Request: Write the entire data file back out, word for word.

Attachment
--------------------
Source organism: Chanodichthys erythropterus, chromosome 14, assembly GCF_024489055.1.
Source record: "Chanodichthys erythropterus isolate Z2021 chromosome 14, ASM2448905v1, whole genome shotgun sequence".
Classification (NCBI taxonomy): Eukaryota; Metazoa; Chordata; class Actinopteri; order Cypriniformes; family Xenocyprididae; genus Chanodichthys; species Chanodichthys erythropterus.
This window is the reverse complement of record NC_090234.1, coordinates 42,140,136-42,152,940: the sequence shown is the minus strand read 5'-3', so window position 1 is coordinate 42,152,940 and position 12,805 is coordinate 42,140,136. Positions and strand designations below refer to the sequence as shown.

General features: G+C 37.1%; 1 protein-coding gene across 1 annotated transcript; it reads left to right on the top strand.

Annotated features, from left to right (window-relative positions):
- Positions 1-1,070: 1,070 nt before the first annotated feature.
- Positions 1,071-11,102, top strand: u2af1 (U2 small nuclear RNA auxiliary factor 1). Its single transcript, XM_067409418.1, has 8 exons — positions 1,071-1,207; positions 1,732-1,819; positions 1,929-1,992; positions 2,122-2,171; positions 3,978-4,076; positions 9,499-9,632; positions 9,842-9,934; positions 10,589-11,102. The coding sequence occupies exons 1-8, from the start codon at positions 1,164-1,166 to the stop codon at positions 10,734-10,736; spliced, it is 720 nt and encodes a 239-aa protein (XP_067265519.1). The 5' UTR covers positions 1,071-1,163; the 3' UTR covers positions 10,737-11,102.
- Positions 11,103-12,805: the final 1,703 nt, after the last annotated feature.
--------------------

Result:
Source organism: Chanodichthys erythropterus, chromosome 14, assembly GCF_024489055.1.
Source record: "Chanodichthys erythropterus isolate Z2021 chromosome 14, ASM2448905v1, whole genome shotgun sequence".
Classification (NCBI taxonomy): Eukaryota; Metazoa; Chordata; class Actinopteri; order Cypriniformes; family Xenocyprididae; genus Chanodichthys; species Chanodichthys erythropterus.
This window is the reverse complement of record NC_090234.1, coordinates 42,140,136-42,152,940: the sequence shown is the minus strand read 5'-3', so window position 1 is coordinate 42,152,940 and position 12,805 is coordinate 42,140,136. Positions and strand designations below refer to the sequence as shown.

General features: G+C 37.1%; 1 protein-coding gene across 1 annotated transcript; it reads left to right on the top strand.

Annotated features, from left to right (window-relative positions):
- Positions 1-1,070: 1,070 nt before the first annotated feature.
- Positions 1,071-11,102, top strand: u2af1 (U2 small nuclear RNA auxiliary factor 1). Its single transcript, XM_067409418.1, has 8 exons — positions 1,071-1,207; positions 1,732-1,819; positions 1,929-1,992; positions 2,122-2,171; positions 3,978-4,076; positions 9,499-9,632; positions 9,842-9,934; positions 10,589-11,102. The coding sequence occupies exons 1-8, from the start codon at positions 1,164-1,166 to the stop codon at positions 10,734-10,736; spliced, it is 720 nt and encodes a 239-aa protein (XP_067265519.1). The 5' UTR covers positions 1,071-1,163; the 3' UTR covers positions 10,737-11,102.
- Positions 11,103-12,805: the final 1,703 nt, after the last annotated feature.